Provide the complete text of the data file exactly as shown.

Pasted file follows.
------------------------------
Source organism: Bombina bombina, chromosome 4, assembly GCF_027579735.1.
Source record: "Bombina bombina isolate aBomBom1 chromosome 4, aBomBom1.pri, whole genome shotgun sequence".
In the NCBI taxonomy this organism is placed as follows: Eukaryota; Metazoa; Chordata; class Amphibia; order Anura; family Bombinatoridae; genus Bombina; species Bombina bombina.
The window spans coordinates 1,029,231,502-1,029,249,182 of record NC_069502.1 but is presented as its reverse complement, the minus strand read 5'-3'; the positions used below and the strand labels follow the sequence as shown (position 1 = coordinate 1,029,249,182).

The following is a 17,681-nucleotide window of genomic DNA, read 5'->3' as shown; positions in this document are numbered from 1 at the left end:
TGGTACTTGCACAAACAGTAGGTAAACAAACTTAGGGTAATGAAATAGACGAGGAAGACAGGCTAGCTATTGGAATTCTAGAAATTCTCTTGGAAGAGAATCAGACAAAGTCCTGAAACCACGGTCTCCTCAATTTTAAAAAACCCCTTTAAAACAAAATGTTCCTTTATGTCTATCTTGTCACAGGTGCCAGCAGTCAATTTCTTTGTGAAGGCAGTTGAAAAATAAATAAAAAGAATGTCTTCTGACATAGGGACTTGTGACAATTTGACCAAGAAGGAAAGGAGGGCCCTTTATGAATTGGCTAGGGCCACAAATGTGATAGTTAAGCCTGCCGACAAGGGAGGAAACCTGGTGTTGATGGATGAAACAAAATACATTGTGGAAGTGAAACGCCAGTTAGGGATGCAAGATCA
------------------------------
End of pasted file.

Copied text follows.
Source organism: Bombina bombina, chromosome 4, assembly GCF_027579735.1.
Source record: "Bombina bombina isolate aBomBom1 chromosome 4, aBomBom1.pri, whole genome shotgun sequence".
In the NCBI taxonomy this organism is placed as follows: Eukaryota; Metazoa; Chordata; class Amphibia; order Anura; family Bombinatoridae; genus Bombina; species Bombina bombina.
The window spans coordinates 1,029,231,502-1,029,249,182 of record NC_069502.1 but is presented as its reverse complement, the minus strand read 5'-3'; the positions used below and the strand labels follow the sequence as shown (position 1 = coordinate 1,029,249,182).

The following is a 17,681-nucleotide window of genomic DNA, read 5'->3' as shown; positions in this document are numbered from 1 at the left end:
TGGTACTTGCACAAACAGTAGGTAAACAAACTTAGGGTAATGAAATAGACGAGGAAGACAGGCTAGCTATTGGAATTCTAGAAATTCTCTTGGAAGAGAATCAGACAAAGTCCTGAAACCACGGTCTCCTCAATTTTAAAAAACCCCTTTAAAACAAAATGTTCCTTTATGTCTATCTTGTCACAGGTGCCAGCAGTCAATTTCTTTGTGAAGGCAGTTGAAAAATAAATAAAAAGAATGTCTTCTGACATAGGGACTTGTGACAATTTGACCAAGAAGGAAAGGAGGGCCCTTTATGAATTGGCTAGGGCCACAAATGTGATAGTTAAGCCTGCCGACAAGGGAGGAAACCTGGTGTTGATGGATGAAACAAAATACATTGTGGAAGTGAAACGCCAGTTAGGGATGCAAGATCA